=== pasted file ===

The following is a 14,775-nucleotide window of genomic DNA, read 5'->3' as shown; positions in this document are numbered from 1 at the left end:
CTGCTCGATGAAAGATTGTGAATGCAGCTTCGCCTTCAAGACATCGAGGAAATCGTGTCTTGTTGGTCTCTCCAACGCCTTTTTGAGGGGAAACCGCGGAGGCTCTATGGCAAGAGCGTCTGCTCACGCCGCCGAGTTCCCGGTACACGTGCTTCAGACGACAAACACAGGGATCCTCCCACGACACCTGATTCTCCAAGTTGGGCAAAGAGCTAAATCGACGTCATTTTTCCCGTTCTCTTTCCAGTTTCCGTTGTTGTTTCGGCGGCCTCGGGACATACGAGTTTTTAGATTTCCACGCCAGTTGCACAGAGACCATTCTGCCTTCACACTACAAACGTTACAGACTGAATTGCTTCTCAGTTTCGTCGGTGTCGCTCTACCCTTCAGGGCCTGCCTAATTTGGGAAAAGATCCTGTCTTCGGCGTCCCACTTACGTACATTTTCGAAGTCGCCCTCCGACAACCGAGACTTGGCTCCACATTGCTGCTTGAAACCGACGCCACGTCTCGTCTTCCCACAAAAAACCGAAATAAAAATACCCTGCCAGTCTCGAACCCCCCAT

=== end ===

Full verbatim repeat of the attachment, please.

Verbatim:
The following is a 14,775-nucleotide window of genomic DNA, read 5'->3' as shown; positions in this document are numbered from 1 at the left end:
CTGCTCGATGAAAGATTGTGAATGCAGCTTCGCCTTCAAGACATCGAGGAAATCGTGTCTTGTTGGTCTCTCCAACGCCTTTTTGAGGGGAAACCGCGGAGGCTCTATGGCAAGAGCGTCTGCTCACGCCGCCGAGTTCCCGGTACACGTGCTTCAGACGACAAACACAGGGATCCTCCCACGACACCTGATTCTCCAAGTTGGGCAAAGAGCTAAATCGACGTCATTTTTCCCGTTCTCTTTCCAGTTTCCGTTGTTGTTTCGGCGGCCTCGGGACATACGAGTTTTTAGATTTCCACGCCAGTTGCACAGAGACCATTCTGCCTTCACACTACAAACGTTACAGACTGAATTGCTTCTCAGTTTCGTCGGTGTCGCTCTACCCTTCAGGGCCTGCCTAATTTGGGAAAAGATCCTGTCTTCGGCGTCCCACTTACGTACATTTTCGAAGTCGCCCTCCGACAACCGAGACTTGGCTCCACATTGCTGCTTGAAACCGACGCCACGTCTCGTCTTCCCACAAAAAACCGAAATAAAAATACCCTGCCAGTCTCGAACCCCCCAT